"You have to win with a majority, especially when you’re working to reform a school district … so the only way you have a chance to do that, is to win with a slate," he said. "There’s no use in winning as individuals if you don’t have a strong majority."

Advertisement showing nine of the 1776's Project PAC's endorsed school board candidates in Texas.
1776 Project PAC
The 1776's Project PAC endorsed all five conservative candidates on the Round Rock One Family PAC's slate.

Zimmerman said the group began searching and vetting potential candidates for the slate last December.

"We searched and searched … we asked all kinds of people to run and no one would run cause it’s so much work," he said. "It’s a position that pays nothing. It costs you tremendous money ... no one wants to run for the school board.”

Despite this effort, all five Round Rock One Family PAC candidates failed to win.

Instead, the five candidates endorsed by Access Education RRISD — including incumbents Amber Feller, Amy Weir and Tiffanie Harrison — swept the school board.

Advertisement showing five of Access Education RRISD PAC's endorsed candidates.
Access Education RRISD PAC
Access Education RRISD PAC's endorsed candidates.

Access Education RRISD's website said the PAC worked diligently to recruit, support and elect school board trustees who shared its values, including placing an emphasis on "Safe Access for All" and "Equitable Practices."

Leander ISD

A similar situation played out in nearby Leander. All but two candidates endorsed by the All in LISD PAC won seats on the school board.

"I think one of the reasons why we started the PAC is we noticed that things were getting a little bit more chaotic in our school board meetings," Joel Bercu, one of the PAC's creators, told KUT. "We really care about our teachers and our administration and everybody who kind of works so hard for our kids, so we wanted to help support them."

Advertisement showing All in LISD PAC endorsed candidate Francesca Romans
All in LISD PAC via Facebook
The All in LISD PAC endorsed Francesca Romans for the Leander ISD school board

The largely teacher-led group supported incumbents Trish Bode, Gloria Gonzales-Dholakia and Sade Fashokun, as well as newcomer Francesca Romans.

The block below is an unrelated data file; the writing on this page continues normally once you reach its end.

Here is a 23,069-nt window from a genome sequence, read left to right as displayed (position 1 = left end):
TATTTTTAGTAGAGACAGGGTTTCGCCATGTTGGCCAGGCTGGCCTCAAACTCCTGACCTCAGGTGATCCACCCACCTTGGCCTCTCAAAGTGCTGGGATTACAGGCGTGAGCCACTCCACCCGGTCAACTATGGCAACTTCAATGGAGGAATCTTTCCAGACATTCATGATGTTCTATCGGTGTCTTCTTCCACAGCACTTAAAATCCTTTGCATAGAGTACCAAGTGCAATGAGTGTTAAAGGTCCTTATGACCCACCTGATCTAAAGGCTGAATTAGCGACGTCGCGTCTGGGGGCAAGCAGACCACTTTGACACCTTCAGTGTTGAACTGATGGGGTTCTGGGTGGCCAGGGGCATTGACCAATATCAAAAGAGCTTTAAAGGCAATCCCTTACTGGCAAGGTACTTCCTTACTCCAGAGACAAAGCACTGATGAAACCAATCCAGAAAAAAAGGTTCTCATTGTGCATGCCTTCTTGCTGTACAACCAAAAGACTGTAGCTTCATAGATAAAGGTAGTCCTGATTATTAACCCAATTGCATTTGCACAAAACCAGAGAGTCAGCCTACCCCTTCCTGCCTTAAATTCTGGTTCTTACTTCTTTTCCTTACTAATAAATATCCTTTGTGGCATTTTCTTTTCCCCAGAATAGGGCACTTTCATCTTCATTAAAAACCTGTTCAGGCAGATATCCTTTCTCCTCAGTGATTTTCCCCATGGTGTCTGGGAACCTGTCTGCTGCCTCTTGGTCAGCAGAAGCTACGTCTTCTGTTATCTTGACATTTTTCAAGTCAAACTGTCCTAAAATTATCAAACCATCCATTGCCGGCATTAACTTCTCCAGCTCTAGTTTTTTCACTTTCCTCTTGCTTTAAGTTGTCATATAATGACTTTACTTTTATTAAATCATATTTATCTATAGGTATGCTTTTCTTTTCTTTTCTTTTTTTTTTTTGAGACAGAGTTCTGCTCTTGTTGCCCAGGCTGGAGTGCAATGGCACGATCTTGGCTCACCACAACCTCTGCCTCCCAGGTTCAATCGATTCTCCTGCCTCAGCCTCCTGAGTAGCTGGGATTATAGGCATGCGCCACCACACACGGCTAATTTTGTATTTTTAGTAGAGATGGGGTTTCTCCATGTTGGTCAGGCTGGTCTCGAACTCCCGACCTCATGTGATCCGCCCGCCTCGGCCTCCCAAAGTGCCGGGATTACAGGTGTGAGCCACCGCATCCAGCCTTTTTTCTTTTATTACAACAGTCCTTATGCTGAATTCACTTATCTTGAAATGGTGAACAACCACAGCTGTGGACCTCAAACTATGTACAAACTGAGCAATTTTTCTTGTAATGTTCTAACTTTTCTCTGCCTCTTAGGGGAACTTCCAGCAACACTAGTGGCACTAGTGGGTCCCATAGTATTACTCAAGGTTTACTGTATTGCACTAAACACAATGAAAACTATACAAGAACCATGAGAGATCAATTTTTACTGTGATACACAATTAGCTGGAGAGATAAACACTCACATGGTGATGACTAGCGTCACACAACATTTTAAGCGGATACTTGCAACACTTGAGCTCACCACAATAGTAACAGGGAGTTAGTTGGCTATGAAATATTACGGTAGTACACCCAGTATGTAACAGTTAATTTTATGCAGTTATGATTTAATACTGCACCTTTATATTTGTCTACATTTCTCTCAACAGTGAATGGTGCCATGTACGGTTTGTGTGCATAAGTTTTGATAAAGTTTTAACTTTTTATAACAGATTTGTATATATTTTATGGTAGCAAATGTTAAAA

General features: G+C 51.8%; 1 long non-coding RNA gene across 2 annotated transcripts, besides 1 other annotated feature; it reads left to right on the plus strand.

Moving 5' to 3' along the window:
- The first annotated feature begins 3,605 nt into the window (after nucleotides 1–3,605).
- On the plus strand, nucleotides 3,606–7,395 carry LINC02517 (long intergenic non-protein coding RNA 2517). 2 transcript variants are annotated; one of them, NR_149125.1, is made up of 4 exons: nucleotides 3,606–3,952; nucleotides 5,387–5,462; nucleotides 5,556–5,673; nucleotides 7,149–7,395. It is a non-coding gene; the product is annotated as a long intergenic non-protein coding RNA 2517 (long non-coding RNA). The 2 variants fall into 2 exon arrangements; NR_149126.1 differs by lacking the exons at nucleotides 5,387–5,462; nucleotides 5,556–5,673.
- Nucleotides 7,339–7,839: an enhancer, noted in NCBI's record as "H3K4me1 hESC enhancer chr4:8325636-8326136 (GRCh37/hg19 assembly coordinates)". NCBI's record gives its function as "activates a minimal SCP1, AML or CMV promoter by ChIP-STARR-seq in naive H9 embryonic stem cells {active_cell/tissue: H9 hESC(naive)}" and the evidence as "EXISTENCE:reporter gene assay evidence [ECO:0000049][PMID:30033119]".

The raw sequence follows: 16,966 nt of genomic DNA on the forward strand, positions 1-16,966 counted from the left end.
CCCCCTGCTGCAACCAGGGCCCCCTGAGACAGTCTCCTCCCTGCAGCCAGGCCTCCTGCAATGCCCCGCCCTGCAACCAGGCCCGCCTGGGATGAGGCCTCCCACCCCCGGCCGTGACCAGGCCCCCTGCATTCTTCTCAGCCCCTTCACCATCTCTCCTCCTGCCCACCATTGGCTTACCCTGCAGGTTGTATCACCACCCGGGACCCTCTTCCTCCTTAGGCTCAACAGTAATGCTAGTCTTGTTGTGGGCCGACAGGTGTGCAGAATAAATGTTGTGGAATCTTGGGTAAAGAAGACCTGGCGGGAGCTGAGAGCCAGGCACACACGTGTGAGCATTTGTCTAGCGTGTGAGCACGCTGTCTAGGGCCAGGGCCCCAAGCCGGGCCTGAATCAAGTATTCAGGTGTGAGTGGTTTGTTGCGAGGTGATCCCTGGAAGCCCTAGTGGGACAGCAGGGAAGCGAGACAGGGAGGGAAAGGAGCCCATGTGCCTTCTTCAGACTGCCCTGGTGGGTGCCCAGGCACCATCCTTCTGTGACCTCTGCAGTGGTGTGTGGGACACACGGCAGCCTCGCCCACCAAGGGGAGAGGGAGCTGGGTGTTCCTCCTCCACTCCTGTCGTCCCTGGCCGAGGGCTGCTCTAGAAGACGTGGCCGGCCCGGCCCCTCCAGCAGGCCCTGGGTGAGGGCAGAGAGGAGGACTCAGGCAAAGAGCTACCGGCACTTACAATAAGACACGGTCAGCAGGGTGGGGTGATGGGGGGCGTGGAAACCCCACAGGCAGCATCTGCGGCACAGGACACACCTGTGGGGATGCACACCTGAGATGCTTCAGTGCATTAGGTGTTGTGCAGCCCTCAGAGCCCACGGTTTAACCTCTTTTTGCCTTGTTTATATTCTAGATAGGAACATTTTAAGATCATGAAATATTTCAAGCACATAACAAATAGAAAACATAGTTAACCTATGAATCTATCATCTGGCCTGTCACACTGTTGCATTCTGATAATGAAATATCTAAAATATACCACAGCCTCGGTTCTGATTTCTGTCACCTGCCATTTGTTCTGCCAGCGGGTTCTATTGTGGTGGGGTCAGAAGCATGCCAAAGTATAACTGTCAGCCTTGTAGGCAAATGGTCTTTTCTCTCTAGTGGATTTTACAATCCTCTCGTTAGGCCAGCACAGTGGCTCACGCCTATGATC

Romans, who worked in education law up until last year, said she initially got more involved in the district after her one of her sons got "roped into the book controversy."

Leander ISD removed 11 books from the district's high school curriculum last year after a year-long review of titles parents deemed inappropriate.

"I just really want to see our school districts get back to trusting the policies and the people that work for us," she told KUT.

Romans acknowledged the role All in LISD PAC played in helping her get elected.

"It was really great to see how much people in this area really care about their schools and wanna participate and they wanna see them improve," she said. "And for me as a first-time candidate, I would not be here without the help I got.”

Romans was also endorsed by Run For Something, a national PAC that helps recruit and support young progressives running for office.

Two candidates endorsed by All in LISD — Elexis Grimes and Joseph Gorordo — lost to Paul Gauthier, who ran on a slate of four conservative school board candidates.

Advertisement showing a slate of four conservative Leander ISD school board candidates.
Shawn Leege via Facebook
Paul Gauthier ran alongside a slate of three other conservative candidates for the Leander ISD school board.

Another conservative slate of candidates endorsed by the Texas Parents United PAC failed to win any school board seats.

Is this the new 'normal'?

Cousar said it's too early to say what future school board races will look like.

"I think it’s very hard to predict, but one thing we’ve seen ... is there’s just a whole lot more money going into politics at every level," he said. "If that trend is going to continue then we may end up seeing more money going into school board races.

"If that happens, I think it will change the way people view school boards and whether [or] not they really are nonpartisan governing boards."

Kailey Hunt is KUT's Williamson County reporter. Got a tip? Email her at Follow her on Twitter @KaileyEHunt.